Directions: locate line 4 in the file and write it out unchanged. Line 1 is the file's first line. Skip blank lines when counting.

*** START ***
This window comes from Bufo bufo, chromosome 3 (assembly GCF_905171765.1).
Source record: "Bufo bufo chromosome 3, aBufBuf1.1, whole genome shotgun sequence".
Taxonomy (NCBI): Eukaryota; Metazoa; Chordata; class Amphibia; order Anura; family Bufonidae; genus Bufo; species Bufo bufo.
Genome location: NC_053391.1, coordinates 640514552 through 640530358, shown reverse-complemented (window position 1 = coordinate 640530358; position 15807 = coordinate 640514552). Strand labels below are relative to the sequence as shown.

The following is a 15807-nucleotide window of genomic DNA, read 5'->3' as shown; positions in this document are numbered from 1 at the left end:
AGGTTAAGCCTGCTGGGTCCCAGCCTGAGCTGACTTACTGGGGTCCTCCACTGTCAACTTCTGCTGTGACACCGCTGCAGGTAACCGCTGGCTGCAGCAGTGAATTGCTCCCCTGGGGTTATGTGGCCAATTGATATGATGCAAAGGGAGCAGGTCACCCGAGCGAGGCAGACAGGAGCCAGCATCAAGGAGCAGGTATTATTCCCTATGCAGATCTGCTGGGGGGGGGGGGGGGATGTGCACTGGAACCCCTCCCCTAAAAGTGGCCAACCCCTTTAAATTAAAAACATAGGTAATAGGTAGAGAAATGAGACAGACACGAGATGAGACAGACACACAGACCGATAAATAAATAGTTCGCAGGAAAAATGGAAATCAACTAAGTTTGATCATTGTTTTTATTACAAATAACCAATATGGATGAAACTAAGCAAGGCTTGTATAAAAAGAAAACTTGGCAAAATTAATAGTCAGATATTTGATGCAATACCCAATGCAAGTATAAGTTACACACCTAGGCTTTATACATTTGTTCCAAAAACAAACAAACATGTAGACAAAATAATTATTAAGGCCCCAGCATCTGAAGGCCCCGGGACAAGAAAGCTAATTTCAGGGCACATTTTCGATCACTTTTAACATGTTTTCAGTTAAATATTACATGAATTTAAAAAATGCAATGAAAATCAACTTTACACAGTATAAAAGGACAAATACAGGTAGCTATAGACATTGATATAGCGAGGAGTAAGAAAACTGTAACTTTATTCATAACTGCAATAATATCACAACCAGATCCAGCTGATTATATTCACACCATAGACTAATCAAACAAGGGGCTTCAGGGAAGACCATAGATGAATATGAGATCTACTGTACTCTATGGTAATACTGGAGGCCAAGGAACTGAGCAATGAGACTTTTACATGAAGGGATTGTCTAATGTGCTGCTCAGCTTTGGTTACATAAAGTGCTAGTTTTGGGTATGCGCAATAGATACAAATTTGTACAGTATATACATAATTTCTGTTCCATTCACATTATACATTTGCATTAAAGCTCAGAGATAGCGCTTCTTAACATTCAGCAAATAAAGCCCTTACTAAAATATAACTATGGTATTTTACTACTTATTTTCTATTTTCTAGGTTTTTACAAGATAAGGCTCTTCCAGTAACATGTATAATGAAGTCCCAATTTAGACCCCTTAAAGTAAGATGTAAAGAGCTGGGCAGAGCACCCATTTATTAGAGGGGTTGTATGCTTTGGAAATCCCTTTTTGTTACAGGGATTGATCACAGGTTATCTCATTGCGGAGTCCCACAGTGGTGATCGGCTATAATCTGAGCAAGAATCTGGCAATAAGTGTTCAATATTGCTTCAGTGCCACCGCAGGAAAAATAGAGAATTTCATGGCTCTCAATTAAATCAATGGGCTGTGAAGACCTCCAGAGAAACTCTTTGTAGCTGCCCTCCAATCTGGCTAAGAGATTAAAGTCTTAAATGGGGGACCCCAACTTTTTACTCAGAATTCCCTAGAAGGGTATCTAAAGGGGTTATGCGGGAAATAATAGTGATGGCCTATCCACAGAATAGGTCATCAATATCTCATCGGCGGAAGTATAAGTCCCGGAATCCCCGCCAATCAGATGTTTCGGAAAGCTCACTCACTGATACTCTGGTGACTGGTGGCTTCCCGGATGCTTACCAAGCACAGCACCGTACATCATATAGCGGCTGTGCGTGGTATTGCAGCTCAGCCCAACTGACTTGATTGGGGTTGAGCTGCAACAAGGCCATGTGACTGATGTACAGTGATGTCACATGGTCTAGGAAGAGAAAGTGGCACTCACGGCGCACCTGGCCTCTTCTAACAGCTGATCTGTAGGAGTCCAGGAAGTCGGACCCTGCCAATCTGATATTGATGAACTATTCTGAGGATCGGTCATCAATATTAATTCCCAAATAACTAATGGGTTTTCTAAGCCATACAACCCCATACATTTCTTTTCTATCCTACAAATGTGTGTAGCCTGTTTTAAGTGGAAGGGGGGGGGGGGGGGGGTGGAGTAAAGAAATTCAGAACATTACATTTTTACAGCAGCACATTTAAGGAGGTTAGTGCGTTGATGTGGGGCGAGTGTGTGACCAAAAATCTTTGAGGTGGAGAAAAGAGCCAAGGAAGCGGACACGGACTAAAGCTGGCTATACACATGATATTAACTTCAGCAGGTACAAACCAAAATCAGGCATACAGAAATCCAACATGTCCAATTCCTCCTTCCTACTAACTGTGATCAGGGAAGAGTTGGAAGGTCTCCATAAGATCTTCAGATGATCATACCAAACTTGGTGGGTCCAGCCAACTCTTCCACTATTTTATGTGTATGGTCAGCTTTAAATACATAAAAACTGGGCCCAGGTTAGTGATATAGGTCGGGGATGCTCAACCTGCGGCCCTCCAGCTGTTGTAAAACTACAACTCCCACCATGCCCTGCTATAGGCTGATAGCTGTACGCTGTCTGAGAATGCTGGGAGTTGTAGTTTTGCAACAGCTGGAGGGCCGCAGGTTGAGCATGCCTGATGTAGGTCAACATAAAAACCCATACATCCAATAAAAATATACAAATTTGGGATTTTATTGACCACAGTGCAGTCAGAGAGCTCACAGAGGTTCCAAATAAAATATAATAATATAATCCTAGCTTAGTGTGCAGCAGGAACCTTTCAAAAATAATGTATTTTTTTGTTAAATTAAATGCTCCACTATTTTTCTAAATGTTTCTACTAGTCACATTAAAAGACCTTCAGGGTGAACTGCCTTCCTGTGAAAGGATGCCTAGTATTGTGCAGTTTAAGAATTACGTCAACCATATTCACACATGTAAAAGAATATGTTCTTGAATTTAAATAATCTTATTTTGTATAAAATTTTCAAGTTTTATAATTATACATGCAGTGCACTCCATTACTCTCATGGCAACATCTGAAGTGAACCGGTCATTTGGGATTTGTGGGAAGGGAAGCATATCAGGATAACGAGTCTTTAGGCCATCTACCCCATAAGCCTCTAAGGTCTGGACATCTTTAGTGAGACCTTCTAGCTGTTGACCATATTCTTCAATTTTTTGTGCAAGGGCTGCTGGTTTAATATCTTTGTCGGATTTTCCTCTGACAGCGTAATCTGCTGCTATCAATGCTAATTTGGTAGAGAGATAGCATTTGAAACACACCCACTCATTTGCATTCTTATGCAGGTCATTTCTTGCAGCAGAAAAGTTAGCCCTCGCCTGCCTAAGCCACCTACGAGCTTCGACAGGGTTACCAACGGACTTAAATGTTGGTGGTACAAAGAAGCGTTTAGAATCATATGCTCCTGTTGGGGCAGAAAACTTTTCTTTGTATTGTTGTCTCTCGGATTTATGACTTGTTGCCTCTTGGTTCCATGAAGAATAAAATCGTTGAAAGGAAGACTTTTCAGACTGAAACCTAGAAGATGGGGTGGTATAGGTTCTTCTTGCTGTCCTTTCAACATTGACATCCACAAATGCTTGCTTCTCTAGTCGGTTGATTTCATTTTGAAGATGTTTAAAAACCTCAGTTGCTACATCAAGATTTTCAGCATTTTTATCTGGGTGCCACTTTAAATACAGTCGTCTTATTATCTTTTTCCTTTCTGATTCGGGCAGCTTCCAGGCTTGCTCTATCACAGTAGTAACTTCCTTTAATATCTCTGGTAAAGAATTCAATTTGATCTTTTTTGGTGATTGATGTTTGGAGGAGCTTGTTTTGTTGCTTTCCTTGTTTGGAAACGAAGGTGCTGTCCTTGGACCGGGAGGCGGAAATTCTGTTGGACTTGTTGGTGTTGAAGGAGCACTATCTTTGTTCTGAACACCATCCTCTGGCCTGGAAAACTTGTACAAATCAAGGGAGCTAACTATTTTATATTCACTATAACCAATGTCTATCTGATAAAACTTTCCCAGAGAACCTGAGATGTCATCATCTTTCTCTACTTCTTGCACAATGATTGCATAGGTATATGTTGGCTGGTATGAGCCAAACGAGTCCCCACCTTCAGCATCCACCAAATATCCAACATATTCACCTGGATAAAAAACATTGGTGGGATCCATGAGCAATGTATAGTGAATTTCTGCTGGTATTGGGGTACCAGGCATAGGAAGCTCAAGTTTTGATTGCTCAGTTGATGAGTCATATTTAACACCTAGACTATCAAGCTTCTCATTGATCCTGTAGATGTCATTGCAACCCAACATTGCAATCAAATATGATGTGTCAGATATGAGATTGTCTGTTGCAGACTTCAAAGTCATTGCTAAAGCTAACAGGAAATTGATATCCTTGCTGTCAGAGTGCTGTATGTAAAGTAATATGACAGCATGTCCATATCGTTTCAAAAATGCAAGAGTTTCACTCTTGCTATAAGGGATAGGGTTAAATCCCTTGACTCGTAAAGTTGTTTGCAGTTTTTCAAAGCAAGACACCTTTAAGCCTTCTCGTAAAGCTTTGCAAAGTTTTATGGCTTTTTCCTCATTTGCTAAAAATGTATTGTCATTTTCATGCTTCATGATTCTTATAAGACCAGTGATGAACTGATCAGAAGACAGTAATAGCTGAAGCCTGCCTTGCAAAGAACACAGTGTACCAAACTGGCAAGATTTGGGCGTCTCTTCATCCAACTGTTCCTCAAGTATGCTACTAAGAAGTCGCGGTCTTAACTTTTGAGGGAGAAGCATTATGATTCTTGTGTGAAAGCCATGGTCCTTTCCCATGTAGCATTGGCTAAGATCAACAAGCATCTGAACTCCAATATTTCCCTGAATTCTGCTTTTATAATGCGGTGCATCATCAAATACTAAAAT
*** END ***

Genome location: NC_053391.1, coordinates 640514552 through 640530358, shown reverse-complemented (window position 1 = coordinate 640530358; position 15807 = coordinate 640514552). Strand labels below are relative to the sequence as shown.